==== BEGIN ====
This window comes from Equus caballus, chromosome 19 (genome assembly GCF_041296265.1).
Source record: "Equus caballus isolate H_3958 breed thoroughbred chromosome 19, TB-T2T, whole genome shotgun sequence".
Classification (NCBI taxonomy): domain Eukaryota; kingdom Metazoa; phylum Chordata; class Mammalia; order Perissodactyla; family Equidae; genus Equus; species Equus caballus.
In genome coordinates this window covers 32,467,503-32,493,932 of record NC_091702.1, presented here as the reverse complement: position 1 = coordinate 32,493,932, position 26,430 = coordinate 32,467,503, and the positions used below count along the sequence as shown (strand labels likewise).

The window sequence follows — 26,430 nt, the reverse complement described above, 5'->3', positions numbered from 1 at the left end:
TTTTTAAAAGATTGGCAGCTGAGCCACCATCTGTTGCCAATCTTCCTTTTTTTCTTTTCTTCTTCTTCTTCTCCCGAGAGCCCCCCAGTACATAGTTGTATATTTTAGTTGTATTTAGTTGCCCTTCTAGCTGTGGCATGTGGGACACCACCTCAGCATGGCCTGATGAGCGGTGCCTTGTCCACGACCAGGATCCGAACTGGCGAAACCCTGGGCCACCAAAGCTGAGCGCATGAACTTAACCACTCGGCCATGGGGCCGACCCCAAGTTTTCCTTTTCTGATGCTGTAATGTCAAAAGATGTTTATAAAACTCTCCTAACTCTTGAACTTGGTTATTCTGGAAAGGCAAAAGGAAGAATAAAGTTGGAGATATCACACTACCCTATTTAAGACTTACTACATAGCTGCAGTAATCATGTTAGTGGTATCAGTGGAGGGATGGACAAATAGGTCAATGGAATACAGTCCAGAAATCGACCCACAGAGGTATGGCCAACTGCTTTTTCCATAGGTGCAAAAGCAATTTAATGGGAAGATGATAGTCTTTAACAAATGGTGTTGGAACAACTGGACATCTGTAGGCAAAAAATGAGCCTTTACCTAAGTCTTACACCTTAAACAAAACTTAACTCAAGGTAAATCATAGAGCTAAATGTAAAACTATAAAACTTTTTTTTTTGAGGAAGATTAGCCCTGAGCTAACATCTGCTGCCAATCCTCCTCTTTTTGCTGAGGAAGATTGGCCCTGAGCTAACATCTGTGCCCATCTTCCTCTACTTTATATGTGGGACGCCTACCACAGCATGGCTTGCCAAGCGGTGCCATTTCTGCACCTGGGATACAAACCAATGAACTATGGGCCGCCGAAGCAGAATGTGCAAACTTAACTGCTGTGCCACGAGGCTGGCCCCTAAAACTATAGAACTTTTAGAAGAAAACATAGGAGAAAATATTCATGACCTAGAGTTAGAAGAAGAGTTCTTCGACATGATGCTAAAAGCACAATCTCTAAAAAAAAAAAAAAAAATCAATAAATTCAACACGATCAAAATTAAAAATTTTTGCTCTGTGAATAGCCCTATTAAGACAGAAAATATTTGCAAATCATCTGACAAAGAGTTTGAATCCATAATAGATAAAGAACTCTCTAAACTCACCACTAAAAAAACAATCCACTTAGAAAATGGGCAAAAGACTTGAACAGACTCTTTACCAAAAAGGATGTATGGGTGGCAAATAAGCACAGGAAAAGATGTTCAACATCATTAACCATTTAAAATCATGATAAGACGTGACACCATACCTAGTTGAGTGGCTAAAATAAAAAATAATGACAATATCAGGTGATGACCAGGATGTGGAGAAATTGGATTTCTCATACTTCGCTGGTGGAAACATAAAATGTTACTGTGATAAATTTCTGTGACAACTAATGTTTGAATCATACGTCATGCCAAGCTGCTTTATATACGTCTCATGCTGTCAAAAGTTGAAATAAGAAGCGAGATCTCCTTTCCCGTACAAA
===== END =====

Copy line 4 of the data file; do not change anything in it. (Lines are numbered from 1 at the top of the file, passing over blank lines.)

In genome coordinates this window covers 32,467,503-32,493,932 of record NC_091702.1, presented here as the reverse complement: position 1 = coordinate 32,493,932, position 26,430 = coordinate 32,467,503, and the positions used below count along the sequence as shown (strand labels likewise).